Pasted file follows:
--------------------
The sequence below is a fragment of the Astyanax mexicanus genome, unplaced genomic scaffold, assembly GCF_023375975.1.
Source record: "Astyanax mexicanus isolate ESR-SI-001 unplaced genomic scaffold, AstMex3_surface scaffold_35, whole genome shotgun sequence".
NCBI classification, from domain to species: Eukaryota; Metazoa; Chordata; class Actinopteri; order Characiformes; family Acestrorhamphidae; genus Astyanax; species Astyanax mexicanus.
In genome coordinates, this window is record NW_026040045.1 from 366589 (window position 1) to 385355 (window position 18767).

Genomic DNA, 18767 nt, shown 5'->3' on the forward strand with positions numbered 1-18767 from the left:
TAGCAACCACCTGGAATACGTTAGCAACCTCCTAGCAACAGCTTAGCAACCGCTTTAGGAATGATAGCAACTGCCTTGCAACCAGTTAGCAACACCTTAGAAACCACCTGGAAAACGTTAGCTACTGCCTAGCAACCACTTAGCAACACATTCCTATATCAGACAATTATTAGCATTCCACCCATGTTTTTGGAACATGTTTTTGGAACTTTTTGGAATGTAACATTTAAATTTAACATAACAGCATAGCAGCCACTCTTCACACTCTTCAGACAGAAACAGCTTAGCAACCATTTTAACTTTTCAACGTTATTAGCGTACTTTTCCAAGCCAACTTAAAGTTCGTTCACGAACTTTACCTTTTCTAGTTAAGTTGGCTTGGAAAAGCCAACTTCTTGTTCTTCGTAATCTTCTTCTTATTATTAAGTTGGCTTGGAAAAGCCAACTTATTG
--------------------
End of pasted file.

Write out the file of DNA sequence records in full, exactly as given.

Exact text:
The sequence below is a fragment of the Astyanax mexicanus genome, unplaced genomic scaffold, assembly GCF_023375975.1.
Source record: "Astyanax mexicanus isolate ESR-SI-001 unplaced genomic scaffold, AstMex3_surface scaffold_35, whole genome shotgun sequence".
NCBI classification, from domain to species: Eukaryota; Metazoa; Chordata; class Actinopteri; order Characiformes; family Acestrorhamphidae; genus Astyanax; species Astyanax mexicanus.
In genome coordinates, this window is record NW_026040045.1 from 366589 (window position 1) to 385355 (window position 18767).

Genomic DNA, 18767 nt, shown 5'->3' on the forward strand with positions numbered 1-18767 from the left:
TAGCAACCACCTGGAATACGTTAGCAACCTCCTAGCAACAGCTTAGCAACCGCTTTAGGAATGATAGCAACTGCCTTGCAACCAGTTAGCAACACCTTAGAAACCACCTGGAAAACGTTAGCTACTGCCTAGCAACCACTTAGCAACACATTCCTATATCAGACAATTATTAGCATTCCACCCATGTTTTTGGAACATGTTTTTGGAACTTTTTGGAATGTAACATTTAAATTTAACATAACAGCATAGCAGCCACTCTTCACACTCTTCAGACAGAAACAGCTTAGCAACCATTTTAACTTTTCAACGTTATTAGCGTACTTTTCCAAGCCAACTTAAAGTTCGTTCACGAACTTTACCTTTTCTAGTTAAGTTGGCTTGGAAAAGCCAACTTCTTGTTCTTCGTAATCTTCTTCTTATTATTAAGTTGGCTTGGAAAAGCCAACTTATTG